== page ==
Due in part to a strengthening global and American economy as the pandemic is brought under control, copper prices have increased by 20% year to date.
Since copper is an industrial metal and a good conductor of electricity, improving economies are essential to its demand. A wide range of products, including air conditioners, televisions, and automobiles, include copper. The infrastructure plan of President Joe Biden and the rising demand for electric vehicles may both be advantageous for the basic metal.
This has increased investor interest in red metal, but prospective buyers must conduct extensive due diligence. Contrary to conventional stock and bond investing, commodities trading is influenced by numerous underlying factors.
When thinking about investing in copper, bear the following in mind:
- As demand rises, supplies are getting scarcer.
- How to make copper investments.
- Is it wise to invest in copper?
As Demand Rises, Supplies are Limited.
Copper hit its lowest points since 2016 in March 2020, at the height of the global crisis, but it has since recovered to trade at around $4 per pound, more than doubling in price. The first quarter saw the majority of the gains as demand increased. The price of copper will never reach zero because of its commercial relevance.
Copper prices have usually fluctuated between $2 and $3 per pound for the last five years, but in the fourth quarter of 2020, prices rose beyond the $3 mark.
Both a shortage of supplies and rising demand are to blame for copper’s recent rise. Due to the pandemic, copper mines were closed for a portion of last year, which reduced production.
Wei Li, global head investment strategist at BlackRock Investment Institute, claims that large miners that were prudent with their capital allocation for years underinvested, which contributed to the supply problems for copper.
The reflation trade in the repressed demand for goods is advantageous for several industrial commodities, including copper.
According to Rob Haworth, senior investment strategy director at U.S. Bank, copper is widely utilized in housing, which is in high demand, and for anything associated to working from home.
According to Li, structural demand shifts, notably the shift toward carbon-free power systems and the increase in demand for electric vehicles, may be advantageous for copper. She claims that “(they) will be enormous undertakings requiring a large-scale build-out of new infrastructure.”
According to experts, Biden’s infrastructure proposal could lead to a rise in copper usage.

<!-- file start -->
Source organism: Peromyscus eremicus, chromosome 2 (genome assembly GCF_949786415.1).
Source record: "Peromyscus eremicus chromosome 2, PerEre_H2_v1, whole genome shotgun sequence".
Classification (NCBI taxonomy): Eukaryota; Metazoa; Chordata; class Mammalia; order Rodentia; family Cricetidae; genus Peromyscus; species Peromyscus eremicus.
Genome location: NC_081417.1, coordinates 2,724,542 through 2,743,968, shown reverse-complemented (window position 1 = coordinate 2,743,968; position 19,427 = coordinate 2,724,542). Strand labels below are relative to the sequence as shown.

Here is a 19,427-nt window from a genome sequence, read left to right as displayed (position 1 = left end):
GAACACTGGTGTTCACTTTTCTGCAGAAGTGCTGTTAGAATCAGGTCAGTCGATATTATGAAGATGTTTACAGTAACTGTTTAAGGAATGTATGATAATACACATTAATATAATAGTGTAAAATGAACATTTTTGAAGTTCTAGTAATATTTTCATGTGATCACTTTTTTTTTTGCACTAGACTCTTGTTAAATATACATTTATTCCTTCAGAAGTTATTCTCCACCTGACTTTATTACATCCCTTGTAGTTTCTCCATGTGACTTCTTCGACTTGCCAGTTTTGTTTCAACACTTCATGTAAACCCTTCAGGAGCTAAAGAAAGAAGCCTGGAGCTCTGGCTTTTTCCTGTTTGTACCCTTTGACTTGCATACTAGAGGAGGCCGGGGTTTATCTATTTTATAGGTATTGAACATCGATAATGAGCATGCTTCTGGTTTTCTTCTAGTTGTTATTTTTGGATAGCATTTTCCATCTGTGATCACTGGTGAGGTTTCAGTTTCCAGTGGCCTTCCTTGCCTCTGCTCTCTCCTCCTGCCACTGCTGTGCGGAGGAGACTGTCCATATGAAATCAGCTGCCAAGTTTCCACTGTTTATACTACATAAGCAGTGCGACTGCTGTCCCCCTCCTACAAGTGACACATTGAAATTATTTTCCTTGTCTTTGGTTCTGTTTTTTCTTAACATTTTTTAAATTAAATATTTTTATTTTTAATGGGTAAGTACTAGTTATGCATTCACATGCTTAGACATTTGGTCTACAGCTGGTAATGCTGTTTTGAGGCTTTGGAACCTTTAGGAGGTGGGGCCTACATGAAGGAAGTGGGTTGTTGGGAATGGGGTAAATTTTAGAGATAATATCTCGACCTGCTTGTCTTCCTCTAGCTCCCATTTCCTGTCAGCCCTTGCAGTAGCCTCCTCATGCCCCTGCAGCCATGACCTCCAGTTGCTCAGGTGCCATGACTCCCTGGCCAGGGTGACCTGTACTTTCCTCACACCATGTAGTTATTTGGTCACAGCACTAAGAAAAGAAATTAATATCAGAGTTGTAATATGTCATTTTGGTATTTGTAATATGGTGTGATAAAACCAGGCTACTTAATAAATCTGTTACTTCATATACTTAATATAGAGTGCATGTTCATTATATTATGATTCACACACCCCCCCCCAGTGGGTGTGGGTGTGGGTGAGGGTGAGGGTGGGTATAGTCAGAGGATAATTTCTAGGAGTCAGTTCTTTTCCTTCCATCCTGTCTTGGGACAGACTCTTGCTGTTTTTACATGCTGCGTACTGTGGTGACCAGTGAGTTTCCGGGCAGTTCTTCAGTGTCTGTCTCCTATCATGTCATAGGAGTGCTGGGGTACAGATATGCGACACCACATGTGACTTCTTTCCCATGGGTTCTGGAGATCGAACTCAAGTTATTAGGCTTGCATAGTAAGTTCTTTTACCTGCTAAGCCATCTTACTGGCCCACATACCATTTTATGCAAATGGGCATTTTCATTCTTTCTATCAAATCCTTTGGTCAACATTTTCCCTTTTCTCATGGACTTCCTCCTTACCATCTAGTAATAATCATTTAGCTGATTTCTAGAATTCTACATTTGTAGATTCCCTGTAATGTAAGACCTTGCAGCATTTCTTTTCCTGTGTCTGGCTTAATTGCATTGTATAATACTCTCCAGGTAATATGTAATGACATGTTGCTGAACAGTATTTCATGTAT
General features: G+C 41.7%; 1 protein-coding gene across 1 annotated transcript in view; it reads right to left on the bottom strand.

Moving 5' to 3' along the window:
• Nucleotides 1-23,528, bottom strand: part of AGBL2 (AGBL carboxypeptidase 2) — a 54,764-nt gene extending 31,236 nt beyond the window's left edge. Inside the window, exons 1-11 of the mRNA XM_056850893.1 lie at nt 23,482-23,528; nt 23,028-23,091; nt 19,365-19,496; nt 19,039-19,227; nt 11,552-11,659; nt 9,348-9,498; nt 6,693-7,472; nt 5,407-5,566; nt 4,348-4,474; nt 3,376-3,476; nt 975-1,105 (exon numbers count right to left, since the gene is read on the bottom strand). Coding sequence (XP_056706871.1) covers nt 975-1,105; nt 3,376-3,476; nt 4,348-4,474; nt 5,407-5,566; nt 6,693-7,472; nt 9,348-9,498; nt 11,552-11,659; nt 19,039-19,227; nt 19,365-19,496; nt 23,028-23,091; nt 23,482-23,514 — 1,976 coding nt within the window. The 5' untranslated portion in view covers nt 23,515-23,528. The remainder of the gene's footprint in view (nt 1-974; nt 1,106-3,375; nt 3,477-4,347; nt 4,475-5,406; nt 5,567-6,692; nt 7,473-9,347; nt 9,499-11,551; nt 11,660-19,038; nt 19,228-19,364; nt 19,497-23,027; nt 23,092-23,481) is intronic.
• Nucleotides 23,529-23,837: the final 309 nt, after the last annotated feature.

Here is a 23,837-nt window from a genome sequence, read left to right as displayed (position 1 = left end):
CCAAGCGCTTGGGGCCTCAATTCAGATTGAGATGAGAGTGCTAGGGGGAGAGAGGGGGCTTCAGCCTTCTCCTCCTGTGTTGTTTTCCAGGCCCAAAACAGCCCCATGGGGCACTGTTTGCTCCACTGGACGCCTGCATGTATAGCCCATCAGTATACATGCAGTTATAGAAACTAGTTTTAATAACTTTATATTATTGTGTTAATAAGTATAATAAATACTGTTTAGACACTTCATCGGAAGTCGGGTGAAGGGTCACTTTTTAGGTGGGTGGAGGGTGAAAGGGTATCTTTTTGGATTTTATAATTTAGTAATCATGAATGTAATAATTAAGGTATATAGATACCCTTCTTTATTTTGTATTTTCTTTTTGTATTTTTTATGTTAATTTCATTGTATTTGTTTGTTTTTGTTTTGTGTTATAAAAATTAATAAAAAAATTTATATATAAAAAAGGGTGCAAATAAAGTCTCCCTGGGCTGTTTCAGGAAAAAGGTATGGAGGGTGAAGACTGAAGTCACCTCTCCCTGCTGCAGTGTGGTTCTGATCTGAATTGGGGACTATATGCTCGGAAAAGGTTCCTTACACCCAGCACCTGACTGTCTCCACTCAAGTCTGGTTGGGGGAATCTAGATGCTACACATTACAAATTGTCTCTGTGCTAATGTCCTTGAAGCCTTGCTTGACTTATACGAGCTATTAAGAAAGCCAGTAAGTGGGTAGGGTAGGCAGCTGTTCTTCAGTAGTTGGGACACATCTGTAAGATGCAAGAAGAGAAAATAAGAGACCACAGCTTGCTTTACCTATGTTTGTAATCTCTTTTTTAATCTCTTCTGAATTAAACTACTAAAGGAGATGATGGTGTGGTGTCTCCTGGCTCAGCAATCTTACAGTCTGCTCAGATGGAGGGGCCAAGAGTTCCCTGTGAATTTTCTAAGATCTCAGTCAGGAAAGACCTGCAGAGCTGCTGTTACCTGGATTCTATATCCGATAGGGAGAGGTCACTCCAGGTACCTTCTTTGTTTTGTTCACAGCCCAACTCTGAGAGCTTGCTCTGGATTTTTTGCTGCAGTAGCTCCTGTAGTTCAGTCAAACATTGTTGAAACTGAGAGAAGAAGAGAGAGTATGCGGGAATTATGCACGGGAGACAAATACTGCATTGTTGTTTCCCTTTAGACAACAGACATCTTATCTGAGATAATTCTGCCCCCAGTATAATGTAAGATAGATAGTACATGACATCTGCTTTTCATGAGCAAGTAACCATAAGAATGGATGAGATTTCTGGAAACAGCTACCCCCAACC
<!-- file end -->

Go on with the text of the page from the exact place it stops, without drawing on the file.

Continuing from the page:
“I’m not sure how much of that actually becomes legislation. However, the trend continues to point toward a greater need for copper “Peter McNally, global sector lead at Third Bridge for industrials, materials, and energy
How to Invest in Copper
Purchasing shares of mining firms or exchange-traded funds with exposure to the metal are the two simplest options for the common investor to purchase copper.
BHP Group (ticker: BHP), Rio Tinto (RIO), Southern Copper Corp. (SCCO), and Phoenix-based Freeport-McMoRan are other mining corporations whose businesses rely heavily on copper (FCX).
There are just two pure-play ETFs: the United States Copper Index Fund (CPER) ETF and the exchange-traded note (ETN) iPath Series B Bloomberg Copper Subindex Total Return ETN (JJC), which is a debt vehicle.
Is Copper a Good Investment?
Analysts predict that prices will trend higher, but this does not imply that values will increase linearly. Compared to traditional stock pricing, commodity prices are also much more erratic.
Strong commodity prices can occasionally have a negative impact on a company’s stock, according to McNally. “If a major mining business experiences a difficulty, such as cost overruns or delays, the stock price typically drops, and if it has a significant enough impact on balances, it may cause (commodity) prices to increase,” he claims.
Mining poses a lot of risks from a sustainable investing standpoint due to the environmental harm it creates.
According to Li, “the growing emphasis on sustainability might make new mining projects more expensive and time-consuming to establish, thereby escalating the supply constraint and raising prices to “incentivize” larger output.